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Sandra.... thank you ever so much. It seems that is all I can do! It's taken me seven months to realize what you have told me. I still get nagging thoughts like I'm not doing Something she needs. Others have told me.... she's choosing to do nothing, it's her choice, just let her be. I did try to get beautiful yet simple puzzles (NOT kiddie puzzles).... but thinks they are just a waste of time. I was thinking I would do them and maybe she would join in, but heck... I'm not even sure if I want to "waste" the time trying to find out if she will eventually participate or not! lol....

So... you are totally right, and when I'm freed from the guilt, I am a better caregiver! I have been able to acquire in home health help daily... and I'm seeing that even with other people there, she does not behave any different. Except she's irked that I'm taking breaks.... you can't win! ha ha

So, thank you again, you are so right and you articulated your thoughts so distinctly and clearly and with compassion. Thank you Sandra...
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I have that problem with my mom. The only thing she cares about is me. Am I cold, am I hungry. I just ordered some bingo cards online. I'll try them tomorrow after trying to get her to eat - that is a constant ordeal. She is picky about her food and the stuff the nursing home feeds her makes me nauseous.

When the bingo set came I realized I do not remember how to play bingo. I didn't order little dots I am guessing I can find something at work that will work.
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Jocelyne, my mom's behavior is exactly what you've described, and one of the most difficult issues that I struggle with. It makes me feel as if she's just waiting around to die...unengaged and uninterested in anything at all. She does not read, does not make conversation, does not watch TV, does not tend to any personal hygiene.

She's unable to articulate whatever it is that she is going through, which leaves me feeling "responsible" for every facet of her personal happiness, comfort, and quality of life. All I can do is "guess" what she needs from moment to moment, and every day for the past 3 years I've felt as if I'm failing miserably, completely overwhelmed and helpless. She doesn't remember how to sew, paint, knit, crochet, read or write. I have repeatedly adjusted my expectations downward in terms of what she can handle. Last month I was at the bottom of the barrel, just gave up on even the simplest of crafts and hobbies, and brought her a coloring book and crayons instead. Well, she was not able to do that either, and I just had nowhere to go from there.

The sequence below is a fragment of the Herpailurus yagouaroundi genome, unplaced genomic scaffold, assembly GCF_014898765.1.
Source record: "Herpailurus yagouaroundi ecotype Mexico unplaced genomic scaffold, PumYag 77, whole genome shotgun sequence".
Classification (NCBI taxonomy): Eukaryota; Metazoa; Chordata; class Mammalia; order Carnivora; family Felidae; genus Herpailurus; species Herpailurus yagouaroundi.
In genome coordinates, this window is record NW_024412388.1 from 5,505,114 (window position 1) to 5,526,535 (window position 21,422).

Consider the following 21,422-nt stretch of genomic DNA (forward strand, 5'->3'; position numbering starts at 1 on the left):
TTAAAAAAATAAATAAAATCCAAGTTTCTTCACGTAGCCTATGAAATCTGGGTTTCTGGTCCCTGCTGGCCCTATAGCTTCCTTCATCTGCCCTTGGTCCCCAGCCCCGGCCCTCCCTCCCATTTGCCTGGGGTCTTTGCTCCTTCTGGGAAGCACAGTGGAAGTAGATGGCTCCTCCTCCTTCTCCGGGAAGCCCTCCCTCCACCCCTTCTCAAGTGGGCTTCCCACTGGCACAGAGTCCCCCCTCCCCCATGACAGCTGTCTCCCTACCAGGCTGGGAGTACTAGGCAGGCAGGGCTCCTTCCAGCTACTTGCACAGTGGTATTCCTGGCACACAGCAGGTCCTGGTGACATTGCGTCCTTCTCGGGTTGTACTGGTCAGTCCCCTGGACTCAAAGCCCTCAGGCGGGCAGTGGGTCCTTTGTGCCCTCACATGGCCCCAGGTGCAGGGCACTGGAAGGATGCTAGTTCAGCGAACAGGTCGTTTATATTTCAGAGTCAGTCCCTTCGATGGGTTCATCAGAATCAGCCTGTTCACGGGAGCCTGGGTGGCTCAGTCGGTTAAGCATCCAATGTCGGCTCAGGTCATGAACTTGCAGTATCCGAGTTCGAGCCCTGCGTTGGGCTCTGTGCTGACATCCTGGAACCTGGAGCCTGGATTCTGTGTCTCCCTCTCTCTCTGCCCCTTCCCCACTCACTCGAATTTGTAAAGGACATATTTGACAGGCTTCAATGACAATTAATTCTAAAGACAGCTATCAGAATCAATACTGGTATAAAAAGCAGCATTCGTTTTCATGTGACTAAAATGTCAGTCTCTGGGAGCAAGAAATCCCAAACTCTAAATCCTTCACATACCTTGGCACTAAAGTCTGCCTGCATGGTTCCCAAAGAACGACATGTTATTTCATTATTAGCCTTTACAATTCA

So I spent the weekend praying for guidance, praying that God would give me the insight that I needed to be able to care for her. I had to stop being "responsible" and give everything over to Him; to step back and open my heart so that he could work through me. What a relief it was to give over that burden! I don't do anything differently than before -still have the same chores and things that need doing on her behalf - it's the attitude that's different. I came to undertand that all I need to do is really, just LOVE her the way she deserves to be loved, the way God intended for us to love one another.

I don't tear my hair out with worry any more - I have faith that God's got my back. So I've let go of the anxiety, fear and frustration that Mom used to see in my face and hear in my voice. I do whatever I need to do, with a soft voice and patient manner, listening carefully and directing her gently and with tenderness each step of the way. That, with frequent hugs , touches, and encouragement, is what she needs most of all. For the time being, Mom has been responding very well to this, in terms of her moment-to-moment sense of contentment. As she deteriorates in the months or years to come, this equilibrium may not last, but at least I will know that I was able to give her the very best of myself when she needed me the most.